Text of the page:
People are convinced The Simpsons predicted Monkeypox

Anna Verdon

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People are convinced The Simpsons predicted Monkeypox

Featured Image Credit: Disney

The Simpsons fans have always speculated the show’s creators have a way of predicting the future.

From featuring smartwatches and video chat long before they had been invented, to depicting the entertainers Siegfried and Roy being attacked by their tiger, you can't deny the long-running cartoon seems to predict the future.

While you can argue it was only a matter of time before these things would have happened, there’s been some more scarily accurate predictions too.

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In 1997 the cartoon predicted 2014’s Ebola outbreak and featured Lady Gaga performing at the Superbowl five years before it actually happened. The show even guessed that Donald Trump was going to become president.

Some also say The Simpsons foresaw the 9/11 terrorist attack.

But now people are convinced that The Simpsons predicted the current Monkeypox outbreak.

The World Health Organisation last month declared its highest alert over the outbreak after an upsurge in cases across 75 countries.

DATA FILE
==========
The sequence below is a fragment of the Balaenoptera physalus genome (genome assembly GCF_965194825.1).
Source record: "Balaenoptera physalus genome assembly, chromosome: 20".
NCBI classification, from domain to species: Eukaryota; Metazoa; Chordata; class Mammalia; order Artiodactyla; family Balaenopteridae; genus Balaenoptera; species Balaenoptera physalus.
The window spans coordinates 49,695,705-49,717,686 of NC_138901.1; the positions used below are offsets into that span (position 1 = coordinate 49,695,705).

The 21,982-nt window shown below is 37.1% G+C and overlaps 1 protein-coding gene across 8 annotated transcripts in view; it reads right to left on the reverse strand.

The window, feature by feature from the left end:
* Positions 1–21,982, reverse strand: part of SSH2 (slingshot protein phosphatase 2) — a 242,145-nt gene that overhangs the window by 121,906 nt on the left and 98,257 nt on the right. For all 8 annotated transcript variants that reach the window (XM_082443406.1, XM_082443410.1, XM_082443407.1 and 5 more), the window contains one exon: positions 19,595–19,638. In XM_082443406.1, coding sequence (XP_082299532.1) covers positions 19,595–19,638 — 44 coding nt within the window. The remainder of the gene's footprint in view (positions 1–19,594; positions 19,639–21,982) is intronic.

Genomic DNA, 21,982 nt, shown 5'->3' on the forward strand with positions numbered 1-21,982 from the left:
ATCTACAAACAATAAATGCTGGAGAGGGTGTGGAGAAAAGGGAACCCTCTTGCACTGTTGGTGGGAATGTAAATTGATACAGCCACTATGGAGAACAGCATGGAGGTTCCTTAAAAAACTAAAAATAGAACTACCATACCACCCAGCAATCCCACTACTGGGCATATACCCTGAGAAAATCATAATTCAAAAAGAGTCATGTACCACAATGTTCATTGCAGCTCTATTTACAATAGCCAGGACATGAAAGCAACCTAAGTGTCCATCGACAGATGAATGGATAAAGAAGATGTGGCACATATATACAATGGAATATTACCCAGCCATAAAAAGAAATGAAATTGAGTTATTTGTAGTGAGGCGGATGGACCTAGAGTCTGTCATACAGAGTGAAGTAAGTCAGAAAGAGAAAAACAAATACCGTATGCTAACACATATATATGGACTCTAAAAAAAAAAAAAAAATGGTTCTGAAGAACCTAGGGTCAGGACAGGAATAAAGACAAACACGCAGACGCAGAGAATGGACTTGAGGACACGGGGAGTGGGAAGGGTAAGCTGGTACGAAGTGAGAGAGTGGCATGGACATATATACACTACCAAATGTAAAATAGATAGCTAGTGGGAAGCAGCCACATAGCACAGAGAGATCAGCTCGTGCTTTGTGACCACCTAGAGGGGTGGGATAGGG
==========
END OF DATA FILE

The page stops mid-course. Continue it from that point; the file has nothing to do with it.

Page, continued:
In the UK, there have been more than 2,000 cases reported alone.

The disease usually appears as a rash and is combined with other symptoms including fever, headaches, swollen lymph nodes, muscle aches and a severe lack of energy.

Credit: Disney
Credit: Disney

Fans and conspiracy theorists have since been circulating The Simpson’s clip from season seven on social media, where Bart and Milhouse have contact with a monkey.

Sharing a video on TikTok one fan wrote: “This episode of the Simpsons aired in 2005 this show is known for its predictions.”

They titled the clip “Did the Simpsons predict monkeypox?”

Others shared their views on Twitter.

One person said: “I need to know what the writers of the Simpsons know that we don’t… they had a monkey pox episode in the early 2000s…”

Another wrote: “Not the Simpsons predicting the monkeypox.”

While another person shared an image of Homer covered in a rash and said: “The Simpsons never fail #monkeypox.”

However, others have put the rumours to bed and have said the image of Homer covered in a rash is from a separate episode – one where he has chickenpox.

Despite that though, during the episode where Bart has a monkey on his head, Milhouse ends up developing flu-like symptoms which he contracted from the creature.

The writers of The Simpsons have previously addressed their eerily accurate storylines.

Speaking in interviews compiled for YouTube channel Brut, the show’s creator, Matt Groening, said: "We take the most unlikely, ridiculous, stupid, impossible, never-will-happen joke, and then it turns out that our imaginations aren't that imaginative."

Writer and producer Al Jean added: "I think that if you have a bunch of people who are smart, who are trying to predict the future, if you throw enough darts, enough darts hit the dartboard.”

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Topics: Film & TV, The Simpsons, Health, Film and TV

Anna Verdon
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